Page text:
Monday, June 5, 2023

The Siege of Nicaea

When the First Crusade was on their way to free the Holy land from the "infidel," they passed through Constantinople and asked for help from Emperor Alexios I. They left Constantinople in stages, starting in April 1097. Their first target was the city of Nicaea (now İznik), held by Seljuk Turks on the shore of Lake Ascania in Turkey.

Godfrey of Bouillon arrived first on 6 May, followed by other parts of the army including Raymond IV of Toulouse, Tancred, and Peter the Hermit with the remains of the People's Crusade.

The ruler of Nicaea, Sultan Kilij Arslan, was away, but rushed back when he got word the siege, but he was unsuccessful in breaking through the Crusaders. Nicaea had to make a decision.

Alexios had not joined the Crusading army for the siege, but stationed his forces at a nearby town. He had boats transported over land to the Crusaders to aid in a blockade on Lake Ascania, to prevent the Turks from getting food. The boats were sent with general Manuel Boutoumites. Following them was general Tatikios with 2000 foot soldiers. This was not simple support of the siege, however. Alexios instructed Tatikios to join the assault on the walls while Boutoumites from the lake side of the city secretly negotiated with Nicaea to surrender, making it appear that the Byzantines had captured Nicaea themselves and could dictate what happened in the aftermath. Here's how they pulled it off.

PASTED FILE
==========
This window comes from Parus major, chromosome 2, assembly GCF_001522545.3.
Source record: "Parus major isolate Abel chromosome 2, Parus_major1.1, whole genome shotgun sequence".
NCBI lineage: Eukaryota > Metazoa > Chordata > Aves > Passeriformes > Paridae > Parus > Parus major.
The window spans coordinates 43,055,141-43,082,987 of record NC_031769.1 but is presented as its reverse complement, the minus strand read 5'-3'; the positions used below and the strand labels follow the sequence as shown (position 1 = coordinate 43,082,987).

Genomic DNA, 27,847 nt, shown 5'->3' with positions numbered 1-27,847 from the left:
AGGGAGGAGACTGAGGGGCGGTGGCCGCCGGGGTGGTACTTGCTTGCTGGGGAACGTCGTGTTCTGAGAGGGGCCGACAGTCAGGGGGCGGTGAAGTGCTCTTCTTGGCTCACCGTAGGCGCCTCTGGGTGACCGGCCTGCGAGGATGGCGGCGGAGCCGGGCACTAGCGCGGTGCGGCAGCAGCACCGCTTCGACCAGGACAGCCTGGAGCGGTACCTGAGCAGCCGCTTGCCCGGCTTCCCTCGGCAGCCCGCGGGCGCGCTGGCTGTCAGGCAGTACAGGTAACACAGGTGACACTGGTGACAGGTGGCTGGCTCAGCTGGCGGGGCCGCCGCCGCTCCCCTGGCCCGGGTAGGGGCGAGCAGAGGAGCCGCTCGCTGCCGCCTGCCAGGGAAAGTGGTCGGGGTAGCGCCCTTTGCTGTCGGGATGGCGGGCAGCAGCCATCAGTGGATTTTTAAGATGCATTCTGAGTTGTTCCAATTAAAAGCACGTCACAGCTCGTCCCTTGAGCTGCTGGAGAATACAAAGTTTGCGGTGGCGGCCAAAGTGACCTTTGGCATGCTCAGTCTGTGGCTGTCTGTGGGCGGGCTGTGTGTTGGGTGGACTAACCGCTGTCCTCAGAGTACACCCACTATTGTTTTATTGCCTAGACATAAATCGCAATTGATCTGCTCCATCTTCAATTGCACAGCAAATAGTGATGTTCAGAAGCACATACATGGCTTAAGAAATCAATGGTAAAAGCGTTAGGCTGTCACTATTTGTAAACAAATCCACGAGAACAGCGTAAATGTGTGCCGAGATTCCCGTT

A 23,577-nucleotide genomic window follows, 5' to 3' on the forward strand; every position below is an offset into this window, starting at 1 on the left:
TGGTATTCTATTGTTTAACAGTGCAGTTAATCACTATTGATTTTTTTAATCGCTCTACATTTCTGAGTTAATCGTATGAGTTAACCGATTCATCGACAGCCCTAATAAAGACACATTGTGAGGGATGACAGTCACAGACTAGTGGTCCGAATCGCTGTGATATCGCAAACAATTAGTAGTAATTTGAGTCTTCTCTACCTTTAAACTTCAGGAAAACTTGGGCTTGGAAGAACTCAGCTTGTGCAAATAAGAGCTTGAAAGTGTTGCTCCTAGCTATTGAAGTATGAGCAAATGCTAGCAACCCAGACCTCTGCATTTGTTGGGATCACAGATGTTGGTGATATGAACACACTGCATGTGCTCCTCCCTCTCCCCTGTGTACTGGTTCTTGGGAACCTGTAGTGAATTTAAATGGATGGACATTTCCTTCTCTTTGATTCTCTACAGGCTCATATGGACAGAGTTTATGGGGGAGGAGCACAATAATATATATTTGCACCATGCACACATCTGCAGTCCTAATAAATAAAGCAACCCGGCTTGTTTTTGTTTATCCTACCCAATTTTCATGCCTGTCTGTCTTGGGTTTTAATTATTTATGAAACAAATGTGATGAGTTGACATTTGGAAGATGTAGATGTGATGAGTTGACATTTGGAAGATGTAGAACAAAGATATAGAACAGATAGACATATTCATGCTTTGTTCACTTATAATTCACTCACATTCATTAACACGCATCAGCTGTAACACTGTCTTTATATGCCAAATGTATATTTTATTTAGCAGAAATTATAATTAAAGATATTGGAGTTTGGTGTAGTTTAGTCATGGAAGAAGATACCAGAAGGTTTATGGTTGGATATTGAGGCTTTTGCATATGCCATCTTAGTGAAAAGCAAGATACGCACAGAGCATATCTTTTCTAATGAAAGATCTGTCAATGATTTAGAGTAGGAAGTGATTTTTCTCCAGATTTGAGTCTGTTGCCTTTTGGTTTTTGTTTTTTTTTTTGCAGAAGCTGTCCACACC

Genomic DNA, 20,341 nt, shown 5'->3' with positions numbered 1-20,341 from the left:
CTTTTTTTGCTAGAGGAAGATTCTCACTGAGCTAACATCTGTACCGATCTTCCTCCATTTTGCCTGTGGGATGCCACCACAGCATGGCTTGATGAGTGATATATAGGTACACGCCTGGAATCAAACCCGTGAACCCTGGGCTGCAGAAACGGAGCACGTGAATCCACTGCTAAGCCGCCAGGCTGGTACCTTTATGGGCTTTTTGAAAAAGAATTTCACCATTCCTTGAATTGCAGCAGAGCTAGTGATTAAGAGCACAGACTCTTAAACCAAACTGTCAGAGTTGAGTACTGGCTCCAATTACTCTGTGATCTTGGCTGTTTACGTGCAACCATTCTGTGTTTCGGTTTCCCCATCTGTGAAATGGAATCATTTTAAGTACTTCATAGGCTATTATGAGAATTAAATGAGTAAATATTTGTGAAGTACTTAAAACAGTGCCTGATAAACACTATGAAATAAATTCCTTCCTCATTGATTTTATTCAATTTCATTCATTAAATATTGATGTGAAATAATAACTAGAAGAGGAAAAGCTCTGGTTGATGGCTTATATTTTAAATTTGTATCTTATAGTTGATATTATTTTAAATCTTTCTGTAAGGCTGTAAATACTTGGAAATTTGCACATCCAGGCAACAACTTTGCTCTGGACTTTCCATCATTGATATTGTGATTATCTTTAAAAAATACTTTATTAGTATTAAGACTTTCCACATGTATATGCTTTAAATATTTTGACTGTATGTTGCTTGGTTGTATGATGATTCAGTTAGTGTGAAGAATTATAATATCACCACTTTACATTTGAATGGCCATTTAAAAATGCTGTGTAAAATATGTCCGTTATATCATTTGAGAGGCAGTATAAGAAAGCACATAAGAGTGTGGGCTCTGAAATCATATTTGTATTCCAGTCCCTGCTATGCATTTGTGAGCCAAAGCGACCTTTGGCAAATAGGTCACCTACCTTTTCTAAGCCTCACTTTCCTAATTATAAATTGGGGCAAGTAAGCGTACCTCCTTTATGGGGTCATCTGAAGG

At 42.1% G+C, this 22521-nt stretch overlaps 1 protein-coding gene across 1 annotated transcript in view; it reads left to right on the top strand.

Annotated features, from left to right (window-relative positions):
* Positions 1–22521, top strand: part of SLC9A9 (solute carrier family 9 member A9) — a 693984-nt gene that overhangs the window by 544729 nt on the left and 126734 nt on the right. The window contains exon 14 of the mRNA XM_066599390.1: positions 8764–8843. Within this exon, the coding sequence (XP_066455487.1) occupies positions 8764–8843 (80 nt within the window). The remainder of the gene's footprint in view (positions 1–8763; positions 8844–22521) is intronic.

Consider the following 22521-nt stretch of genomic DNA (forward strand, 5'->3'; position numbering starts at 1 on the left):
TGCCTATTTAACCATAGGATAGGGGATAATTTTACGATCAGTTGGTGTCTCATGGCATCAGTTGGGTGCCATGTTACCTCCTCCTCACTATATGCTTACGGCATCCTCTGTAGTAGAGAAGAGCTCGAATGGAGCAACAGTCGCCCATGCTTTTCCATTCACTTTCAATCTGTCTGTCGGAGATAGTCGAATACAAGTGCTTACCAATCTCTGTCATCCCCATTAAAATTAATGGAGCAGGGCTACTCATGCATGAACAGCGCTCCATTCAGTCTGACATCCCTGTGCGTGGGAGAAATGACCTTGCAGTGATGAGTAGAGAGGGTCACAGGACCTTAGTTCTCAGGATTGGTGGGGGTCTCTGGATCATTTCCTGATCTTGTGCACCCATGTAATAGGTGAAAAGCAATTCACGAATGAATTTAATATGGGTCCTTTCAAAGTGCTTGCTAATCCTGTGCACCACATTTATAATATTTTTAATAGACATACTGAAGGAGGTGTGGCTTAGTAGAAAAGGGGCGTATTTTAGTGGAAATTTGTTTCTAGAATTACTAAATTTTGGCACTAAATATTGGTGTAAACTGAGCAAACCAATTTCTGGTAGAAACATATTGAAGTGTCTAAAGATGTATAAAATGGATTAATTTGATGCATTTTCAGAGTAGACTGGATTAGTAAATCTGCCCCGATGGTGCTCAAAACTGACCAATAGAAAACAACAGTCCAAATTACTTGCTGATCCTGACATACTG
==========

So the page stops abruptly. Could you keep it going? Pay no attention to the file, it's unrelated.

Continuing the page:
Boutoumites sent messages to the city rulers, offering them amnesty for surrender but promising destruction if they did not. Boutoumites was even allowed into the city (all out of sight from the land-side Crusaders). When Nicaea learned that Kilij Arslan was on his way, they forced Boutoumites out, but with the failure of Arslan's attack, they re-considered the Greek's offer. On the morning of 19 June, when the Crusading army prepared a large assault, the Byzantines on the lake-side were allowed into Nicaea; they raised their standard above the city walls, showing that they—not the Western Europeans—had control of the city.

Nicaea surrendered peacefully to Boutoumites, who as its new leader protected the city by forbidding plundering. Groups of Crusaders were allowed in of no more than 10 at a time. Arslan's family were sent to Constantinople, but were released with ransom once the Crusaders had moved on from Nicaea. Alexios did supply the Crusade with money and horses, but the wealth they might have had by ransacking Nicaea was denied them.

Part of Boutoumites' negotiation included showing Nicaea the chrysobull, which I suppose needs some explanation. I'll be happy to do that...tomorrow.

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